Despite being the odds-on favorite for the No. 2 spot on the GOP's 2012 ticket, Sen. Marco Rubio said he's not interested: "I'm not going to be the vice presidential nominee," the Florida Republican said at the Washington Ideas Forum on Wednesday.
Rubio said he believes in the importance of the Senate and its work and wants to make a difference there. "I don't crave it," he said of the vice presidency. "I wanted to be a United States senator. I didn't run for Senate as a launching pad."
Rubio has given similar denials in the past, but no one seems to believe him. Though he was just elected in 2010, his profile -- well-spoken, telegenic, conservative, not to mention a Hispanic from a huge swing state -- is unmatched in the pool of running-mate prospects.
Immigration has become a flashpoint in the race for the 2012 nomination, and Rubio was asked by National Journal's Major Garrett whether Republicans risk alienating a key bloc.
"We cannot be the anti-illegal-immigration party. We have to be the pro-legal-immigration party," Rubio said. Rather than state laws like the one that recently took effect in Alabama, he said, "I believe immigration has to be addressed at the federal level in order to be solved."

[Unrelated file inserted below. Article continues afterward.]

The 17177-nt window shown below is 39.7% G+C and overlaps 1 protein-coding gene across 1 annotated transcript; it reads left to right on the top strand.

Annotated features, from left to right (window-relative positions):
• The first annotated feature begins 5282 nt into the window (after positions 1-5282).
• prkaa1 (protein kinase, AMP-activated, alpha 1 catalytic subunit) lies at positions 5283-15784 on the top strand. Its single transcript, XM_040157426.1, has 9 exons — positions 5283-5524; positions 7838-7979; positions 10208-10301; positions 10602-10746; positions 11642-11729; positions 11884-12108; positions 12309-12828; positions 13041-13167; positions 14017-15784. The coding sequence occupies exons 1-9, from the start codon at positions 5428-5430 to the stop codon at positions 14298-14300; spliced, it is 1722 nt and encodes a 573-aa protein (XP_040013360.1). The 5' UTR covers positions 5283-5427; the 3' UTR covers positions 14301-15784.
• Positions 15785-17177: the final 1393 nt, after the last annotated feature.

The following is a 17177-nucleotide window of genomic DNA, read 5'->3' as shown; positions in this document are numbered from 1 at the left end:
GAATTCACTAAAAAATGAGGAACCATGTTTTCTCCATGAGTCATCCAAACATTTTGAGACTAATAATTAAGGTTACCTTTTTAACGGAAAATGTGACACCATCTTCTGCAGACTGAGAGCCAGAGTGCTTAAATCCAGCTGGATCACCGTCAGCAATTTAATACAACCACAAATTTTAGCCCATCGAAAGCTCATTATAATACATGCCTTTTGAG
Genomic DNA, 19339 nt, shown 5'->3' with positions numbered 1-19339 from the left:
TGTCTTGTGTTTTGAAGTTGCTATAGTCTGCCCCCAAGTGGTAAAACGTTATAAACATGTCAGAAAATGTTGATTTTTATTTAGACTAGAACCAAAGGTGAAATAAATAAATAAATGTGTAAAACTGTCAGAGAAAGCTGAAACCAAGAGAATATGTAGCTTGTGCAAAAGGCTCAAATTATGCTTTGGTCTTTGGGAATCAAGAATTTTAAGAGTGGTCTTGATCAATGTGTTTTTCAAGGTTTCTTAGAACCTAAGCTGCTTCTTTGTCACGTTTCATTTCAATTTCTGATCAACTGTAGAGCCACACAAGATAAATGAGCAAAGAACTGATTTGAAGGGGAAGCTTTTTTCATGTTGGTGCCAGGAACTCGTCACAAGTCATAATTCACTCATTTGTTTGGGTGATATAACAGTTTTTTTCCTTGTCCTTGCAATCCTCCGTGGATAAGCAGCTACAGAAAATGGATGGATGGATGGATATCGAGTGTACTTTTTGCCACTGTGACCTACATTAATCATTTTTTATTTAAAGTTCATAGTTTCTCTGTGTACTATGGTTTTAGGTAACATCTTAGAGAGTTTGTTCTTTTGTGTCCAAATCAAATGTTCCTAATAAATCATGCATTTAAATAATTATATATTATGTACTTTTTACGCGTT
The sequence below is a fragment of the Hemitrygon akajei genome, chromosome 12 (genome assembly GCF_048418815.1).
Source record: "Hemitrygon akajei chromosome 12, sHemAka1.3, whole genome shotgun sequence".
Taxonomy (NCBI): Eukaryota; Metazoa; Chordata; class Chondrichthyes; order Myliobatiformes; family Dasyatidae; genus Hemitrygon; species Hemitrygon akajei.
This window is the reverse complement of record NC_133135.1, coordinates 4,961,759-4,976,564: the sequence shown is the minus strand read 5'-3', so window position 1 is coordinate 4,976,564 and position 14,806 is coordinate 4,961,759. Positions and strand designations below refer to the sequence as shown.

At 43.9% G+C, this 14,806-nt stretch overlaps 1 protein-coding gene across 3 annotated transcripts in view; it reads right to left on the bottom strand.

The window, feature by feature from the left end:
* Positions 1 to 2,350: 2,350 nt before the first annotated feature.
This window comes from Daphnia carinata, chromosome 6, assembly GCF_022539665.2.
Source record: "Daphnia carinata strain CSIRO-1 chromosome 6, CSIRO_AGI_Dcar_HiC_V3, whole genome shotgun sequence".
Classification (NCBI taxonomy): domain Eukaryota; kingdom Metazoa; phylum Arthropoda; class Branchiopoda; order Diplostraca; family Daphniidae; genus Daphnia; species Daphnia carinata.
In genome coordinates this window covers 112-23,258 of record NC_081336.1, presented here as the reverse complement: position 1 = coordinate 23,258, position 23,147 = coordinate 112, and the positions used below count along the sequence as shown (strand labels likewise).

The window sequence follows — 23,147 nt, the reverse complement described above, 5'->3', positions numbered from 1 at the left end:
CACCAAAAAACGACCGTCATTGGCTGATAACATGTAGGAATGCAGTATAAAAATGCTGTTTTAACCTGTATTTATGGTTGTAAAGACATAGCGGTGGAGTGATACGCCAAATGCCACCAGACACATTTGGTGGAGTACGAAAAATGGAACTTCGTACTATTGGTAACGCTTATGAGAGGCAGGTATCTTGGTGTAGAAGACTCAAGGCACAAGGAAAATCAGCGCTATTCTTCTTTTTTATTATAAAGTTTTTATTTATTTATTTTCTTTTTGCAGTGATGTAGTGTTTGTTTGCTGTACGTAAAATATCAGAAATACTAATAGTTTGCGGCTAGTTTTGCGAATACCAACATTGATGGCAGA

Texas Gov. Rick Perry has been criticized by his presidential rivals for his support of a bill that allowed some illegal immigrants to get in-state tuition in Texas universities. "As a general rule, people who are here without documents should not benefit from programs like in-state tuition," Rubio said -- but he proceeded to qualify that statement extensively, noting that young people's immigration situations can be complicated and it's understandable that states want to make narrow exceptions for teens who "can dunk a basketball" or "have a 4.0 GPA."
Despite his demurrals about national ambitions, Rubio has raised his national profile with actions like a speech at the Reagan Library in August, where he caused controversy by saying that government programs like Social Security had "weakened us as a people."
But he said Wednesday that those remarks had been misinterpreted. "That speech was actually a very strong defense of the proper role of government," he said.
Government must be "compassionate," he said, but it shouldn't supplant private charity. "The mindset has set in that somehow because we pay our taxes that excuses us from our responsibility to help those less fortunate," he said.
As a practical matter, Rubio said, there's just no way current levels of entitlement programs can be sustained long-term.
"Life has to be a choice between real options," he said. "Here's what's not an option: that we continue to have the Medicare we have today indefinitely."
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